I said this not knowing MJ suffered from depression. I said this not realizing she was on medication for it. And I didn’t know she had been to counseling.
Basically I stuck my foot so far down my throat my shoelaces were coming out of my ass.
But when Will was born, I was so happy. MJ had a really great pregnancy and I knew she’d make a great mom. I was so excited to start our new family and I felt complete for the first time in my life. That’s why I was so confused when I saw MJ wanted nothing to do with Will.
I’m not exaggerating either. She was totally emotionless for the first six months of Will’s life. She hated breastfeeding. She hated waking up every two hours. She hated being out of work. She even hated me and Will. She used to tell me she wanted to run away and not come back. She said Will and I would be better off without her. Do you know how soul-wrenching it is to listen to the woman you love more than anyone in this world say she doesn’t want to be with you and your infant son?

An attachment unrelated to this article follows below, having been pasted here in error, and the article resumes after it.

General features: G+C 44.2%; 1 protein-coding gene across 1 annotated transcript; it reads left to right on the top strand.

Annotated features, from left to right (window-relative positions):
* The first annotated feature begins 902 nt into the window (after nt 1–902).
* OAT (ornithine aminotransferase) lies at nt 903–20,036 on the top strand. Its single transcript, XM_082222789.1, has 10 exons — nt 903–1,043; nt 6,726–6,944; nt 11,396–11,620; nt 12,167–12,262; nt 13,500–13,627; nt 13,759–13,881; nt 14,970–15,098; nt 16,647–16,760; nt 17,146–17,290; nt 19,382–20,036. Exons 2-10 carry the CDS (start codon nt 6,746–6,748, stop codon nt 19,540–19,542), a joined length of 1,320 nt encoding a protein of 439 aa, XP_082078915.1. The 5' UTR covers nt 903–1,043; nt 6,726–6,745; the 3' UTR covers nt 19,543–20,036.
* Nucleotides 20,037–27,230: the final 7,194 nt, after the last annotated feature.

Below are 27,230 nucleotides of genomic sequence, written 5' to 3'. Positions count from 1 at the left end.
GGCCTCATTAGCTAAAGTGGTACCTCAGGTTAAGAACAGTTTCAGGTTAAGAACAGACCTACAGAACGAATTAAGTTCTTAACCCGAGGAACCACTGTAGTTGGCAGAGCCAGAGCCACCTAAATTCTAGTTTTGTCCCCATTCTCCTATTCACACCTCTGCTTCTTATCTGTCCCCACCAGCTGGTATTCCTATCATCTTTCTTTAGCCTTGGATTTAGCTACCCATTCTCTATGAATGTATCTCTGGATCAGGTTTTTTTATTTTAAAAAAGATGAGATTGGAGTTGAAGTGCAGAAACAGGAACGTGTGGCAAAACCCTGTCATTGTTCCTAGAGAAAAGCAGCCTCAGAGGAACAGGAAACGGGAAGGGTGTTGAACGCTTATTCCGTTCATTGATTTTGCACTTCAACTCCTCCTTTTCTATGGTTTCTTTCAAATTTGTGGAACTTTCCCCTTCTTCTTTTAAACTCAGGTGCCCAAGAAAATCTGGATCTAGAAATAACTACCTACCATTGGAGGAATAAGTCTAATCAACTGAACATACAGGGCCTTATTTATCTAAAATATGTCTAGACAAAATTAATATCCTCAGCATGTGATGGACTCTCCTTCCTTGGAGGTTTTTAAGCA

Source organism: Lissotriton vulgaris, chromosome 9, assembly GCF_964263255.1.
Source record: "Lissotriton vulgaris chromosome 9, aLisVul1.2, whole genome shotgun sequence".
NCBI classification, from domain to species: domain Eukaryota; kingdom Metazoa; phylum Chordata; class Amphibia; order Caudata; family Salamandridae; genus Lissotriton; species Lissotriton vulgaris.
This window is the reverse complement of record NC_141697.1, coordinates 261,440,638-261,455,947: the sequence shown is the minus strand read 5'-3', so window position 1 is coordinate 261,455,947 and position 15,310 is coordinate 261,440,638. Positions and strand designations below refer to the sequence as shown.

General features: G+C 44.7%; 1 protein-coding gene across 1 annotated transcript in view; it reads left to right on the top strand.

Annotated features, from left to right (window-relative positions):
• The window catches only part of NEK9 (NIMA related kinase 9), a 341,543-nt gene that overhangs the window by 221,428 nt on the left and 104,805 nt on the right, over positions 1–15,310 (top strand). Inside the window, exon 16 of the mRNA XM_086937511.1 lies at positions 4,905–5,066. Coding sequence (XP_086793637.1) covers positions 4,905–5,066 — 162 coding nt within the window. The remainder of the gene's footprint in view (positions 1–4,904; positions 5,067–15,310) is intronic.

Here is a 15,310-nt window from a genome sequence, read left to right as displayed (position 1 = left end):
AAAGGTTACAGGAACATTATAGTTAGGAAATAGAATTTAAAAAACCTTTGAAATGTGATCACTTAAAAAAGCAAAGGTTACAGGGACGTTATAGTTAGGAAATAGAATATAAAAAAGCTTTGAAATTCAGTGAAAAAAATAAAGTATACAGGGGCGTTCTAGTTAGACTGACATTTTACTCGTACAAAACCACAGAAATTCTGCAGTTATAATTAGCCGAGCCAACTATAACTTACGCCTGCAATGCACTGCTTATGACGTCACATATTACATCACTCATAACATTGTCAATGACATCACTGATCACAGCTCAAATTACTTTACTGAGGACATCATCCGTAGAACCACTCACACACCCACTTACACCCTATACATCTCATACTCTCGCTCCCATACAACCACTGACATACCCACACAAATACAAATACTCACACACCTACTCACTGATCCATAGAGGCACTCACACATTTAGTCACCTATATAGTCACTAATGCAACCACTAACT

At first I was sad and i tried to help her. But the more I tried to help, the worse it got. Then I just got angry. And when I get angry, I pick a fight. I told her it was horrible not to love your own baby. I told her to snap out of it. I told her she was being an idiot and she should be ashamed of herself. Basically I said all the wrong things. Because, as we’ve established, I’m an idiot.
It wouldn’t be until much later that I truly realized what postpartum depression is and how deeply it can affect everyone. MJ eventually took it upon herself to see a counselor and when she took that initiative, I don’t think I’ve ever been prouder of anyone in my whole life. It took guts to recognize the problem and take proactive steps and that’s why I’m convinced I married the smartest and bravest woman in the world.